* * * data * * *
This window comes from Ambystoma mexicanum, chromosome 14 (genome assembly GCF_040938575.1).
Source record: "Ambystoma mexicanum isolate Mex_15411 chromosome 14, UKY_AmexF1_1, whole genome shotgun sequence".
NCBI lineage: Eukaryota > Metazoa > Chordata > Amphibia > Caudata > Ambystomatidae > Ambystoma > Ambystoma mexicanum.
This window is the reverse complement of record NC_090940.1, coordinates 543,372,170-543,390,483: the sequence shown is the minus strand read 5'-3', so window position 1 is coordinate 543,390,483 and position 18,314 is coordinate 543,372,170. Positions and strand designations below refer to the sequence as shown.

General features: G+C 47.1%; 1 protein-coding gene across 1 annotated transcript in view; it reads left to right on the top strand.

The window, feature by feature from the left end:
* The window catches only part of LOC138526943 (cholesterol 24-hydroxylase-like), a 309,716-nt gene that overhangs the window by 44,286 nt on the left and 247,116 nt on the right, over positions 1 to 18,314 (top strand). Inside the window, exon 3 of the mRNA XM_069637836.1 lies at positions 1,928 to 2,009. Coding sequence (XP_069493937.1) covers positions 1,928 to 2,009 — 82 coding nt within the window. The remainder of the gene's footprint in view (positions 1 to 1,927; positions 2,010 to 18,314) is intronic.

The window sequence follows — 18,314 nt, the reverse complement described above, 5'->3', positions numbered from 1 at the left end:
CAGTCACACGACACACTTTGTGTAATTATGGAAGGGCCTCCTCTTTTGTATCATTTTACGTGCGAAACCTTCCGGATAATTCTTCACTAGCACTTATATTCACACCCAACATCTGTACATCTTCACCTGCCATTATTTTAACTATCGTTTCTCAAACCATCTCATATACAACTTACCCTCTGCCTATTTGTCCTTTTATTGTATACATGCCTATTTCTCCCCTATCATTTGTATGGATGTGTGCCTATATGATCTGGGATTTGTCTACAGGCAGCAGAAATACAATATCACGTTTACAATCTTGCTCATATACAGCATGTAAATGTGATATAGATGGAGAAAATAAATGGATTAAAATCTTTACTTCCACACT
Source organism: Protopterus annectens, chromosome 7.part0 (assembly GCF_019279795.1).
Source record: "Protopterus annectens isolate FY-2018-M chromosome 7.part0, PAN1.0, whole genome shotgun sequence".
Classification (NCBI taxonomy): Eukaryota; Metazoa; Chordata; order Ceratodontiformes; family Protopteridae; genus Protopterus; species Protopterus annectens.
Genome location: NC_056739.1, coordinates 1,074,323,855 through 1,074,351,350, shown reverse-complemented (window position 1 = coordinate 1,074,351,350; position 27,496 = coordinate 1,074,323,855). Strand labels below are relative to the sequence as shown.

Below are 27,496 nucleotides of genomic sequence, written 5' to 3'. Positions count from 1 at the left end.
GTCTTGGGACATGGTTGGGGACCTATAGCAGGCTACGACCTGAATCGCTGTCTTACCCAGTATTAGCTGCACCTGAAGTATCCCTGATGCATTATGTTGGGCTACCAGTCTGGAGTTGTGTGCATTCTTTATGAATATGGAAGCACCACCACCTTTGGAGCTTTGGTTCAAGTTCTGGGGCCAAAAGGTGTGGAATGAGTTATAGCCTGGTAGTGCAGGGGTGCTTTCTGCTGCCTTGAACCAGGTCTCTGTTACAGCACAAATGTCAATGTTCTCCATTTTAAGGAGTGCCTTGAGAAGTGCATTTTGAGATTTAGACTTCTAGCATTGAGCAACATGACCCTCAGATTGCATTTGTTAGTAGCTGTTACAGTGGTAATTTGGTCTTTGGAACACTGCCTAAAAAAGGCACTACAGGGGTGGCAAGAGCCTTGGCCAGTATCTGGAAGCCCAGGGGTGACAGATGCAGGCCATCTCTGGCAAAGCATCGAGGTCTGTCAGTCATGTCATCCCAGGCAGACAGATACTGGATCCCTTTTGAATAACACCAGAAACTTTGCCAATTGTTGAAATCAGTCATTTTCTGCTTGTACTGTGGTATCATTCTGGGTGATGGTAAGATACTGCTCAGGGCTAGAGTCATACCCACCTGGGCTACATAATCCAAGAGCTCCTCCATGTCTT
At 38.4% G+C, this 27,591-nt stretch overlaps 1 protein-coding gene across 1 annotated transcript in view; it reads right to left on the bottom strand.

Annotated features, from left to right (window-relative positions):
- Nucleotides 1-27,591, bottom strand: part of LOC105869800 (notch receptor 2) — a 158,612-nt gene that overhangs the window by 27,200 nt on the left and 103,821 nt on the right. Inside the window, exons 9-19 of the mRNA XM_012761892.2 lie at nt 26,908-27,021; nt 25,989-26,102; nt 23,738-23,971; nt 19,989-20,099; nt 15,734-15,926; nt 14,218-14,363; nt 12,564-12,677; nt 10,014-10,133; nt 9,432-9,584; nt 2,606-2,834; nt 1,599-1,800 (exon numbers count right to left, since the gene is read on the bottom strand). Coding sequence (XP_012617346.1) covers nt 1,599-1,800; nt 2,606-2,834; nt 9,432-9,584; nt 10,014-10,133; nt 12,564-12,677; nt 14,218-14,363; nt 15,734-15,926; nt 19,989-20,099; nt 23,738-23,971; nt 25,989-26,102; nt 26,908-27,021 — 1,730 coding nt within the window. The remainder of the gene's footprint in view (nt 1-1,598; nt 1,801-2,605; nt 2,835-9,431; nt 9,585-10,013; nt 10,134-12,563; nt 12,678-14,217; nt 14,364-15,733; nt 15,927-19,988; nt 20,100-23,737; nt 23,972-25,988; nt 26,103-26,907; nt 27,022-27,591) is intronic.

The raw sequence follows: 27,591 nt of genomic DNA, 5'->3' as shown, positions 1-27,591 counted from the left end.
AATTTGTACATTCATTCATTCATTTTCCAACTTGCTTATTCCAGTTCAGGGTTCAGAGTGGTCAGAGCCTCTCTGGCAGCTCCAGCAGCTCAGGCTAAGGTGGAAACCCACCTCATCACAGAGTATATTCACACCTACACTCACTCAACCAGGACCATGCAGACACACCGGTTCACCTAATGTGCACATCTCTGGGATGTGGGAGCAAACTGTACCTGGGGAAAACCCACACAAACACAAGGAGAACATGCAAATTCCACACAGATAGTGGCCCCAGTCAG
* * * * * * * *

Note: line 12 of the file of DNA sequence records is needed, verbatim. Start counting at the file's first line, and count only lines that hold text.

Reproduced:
Classification (NCBI taxonomy): Eukaryota; Metazoa; Chordata; order Ceratodontiformes; family Protopteridae; genus Protopterus; species Protopterus annectens.